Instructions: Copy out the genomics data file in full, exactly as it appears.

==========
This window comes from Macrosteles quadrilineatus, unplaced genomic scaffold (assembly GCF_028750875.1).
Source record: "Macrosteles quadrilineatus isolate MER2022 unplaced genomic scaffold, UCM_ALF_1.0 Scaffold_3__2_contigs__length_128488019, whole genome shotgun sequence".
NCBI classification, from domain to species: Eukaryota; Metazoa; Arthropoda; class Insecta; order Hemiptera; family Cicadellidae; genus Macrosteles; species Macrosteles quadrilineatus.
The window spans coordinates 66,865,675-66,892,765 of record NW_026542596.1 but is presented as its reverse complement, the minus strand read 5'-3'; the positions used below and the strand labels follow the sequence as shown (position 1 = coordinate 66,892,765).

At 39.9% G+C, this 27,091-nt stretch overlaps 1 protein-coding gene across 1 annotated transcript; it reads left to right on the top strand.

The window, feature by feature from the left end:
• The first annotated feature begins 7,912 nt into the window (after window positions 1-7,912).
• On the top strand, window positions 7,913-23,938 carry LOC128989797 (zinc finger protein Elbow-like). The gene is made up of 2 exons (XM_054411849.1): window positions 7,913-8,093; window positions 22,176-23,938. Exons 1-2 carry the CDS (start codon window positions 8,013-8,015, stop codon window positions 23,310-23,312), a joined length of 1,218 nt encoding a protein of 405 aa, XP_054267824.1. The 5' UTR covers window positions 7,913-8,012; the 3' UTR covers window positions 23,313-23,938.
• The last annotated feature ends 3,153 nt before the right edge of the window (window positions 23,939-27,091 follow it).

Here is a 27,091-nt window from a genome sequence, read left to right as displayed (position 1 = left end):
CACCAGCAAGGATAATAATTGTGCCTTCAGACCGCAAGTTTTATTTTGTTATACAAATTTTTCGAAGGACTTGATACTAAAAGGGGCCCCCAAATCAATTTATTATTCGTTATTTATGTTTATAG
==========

This window comes from Macrosteles quadrilineatus, unplaced genomic scaffold (assembly GCF_028750875.1).
Source record: "Macrosteles quadrilineatus isolate MER2022 unplaced genomic scaffold, UCM_ALF_1.0 Scaffold_3__2_contigs__length_128488019, whole genome shotgun sequence".
NCBI classification, from domain to species: Eukaryota; Metazoa; Arthropoda; class Insecta; order Hemiptera; family Cicadellidae; genus Macrosteles; species Macrosteles quadrilineatus.
The window spans coordinates 66,865,675-66,892,765 of record NW_026542596.1 but is presented as its reverse complement, the minus strand read 5'-3'; the positions used below and the strand labels follow the sequence as shown (position 1 = coordinate 66,892,765).

At 39.9% G+C, this 27,091-nt stretch overlaps 1 protein-coding gene across 1 annotated transcript; it reads left to right on the top strand.

The window, feature by feature from the left end:
• The first annotated feature begins 7,912 nt into the window (after window positions 1-7,912).
• On the top strand, window positions 7,913-23,938 carry LOC128989797 (zinc finger protein Elbow-like). The gene is made up of 2 exons (XM_054411849.1): window positions 7,913-8,093; window positions 22,176-23,938. Exons 1-2 carry the CDS (start codon window positions 8,013-8,015, stop codon window positions 23,310-23,312), a joined length of 1,218 nt encoding a protein of 405 aa, XP_054267824.1. The 5' UTR covers window positions 7,913-8,012; the 3' UTR covers window positions 23,313-23,938.
• The last annotated feature ends 3,153 nt before the right edge of the window (window positions 23,939-27,091 follow it).

Here is a 27,091-nt window from a genome sequence, read left to right as displayed (position 1 = left end):
CACCAGCAAGGATAATAATTGTGCCTTCAGACCGCAAGTTTTATTTTGTTATACAAATTTTTCGAAGGACTTGATACTAAAAGGGGCCCCCAAATCAATTTATTATTCGTTATTTATGTTTATAG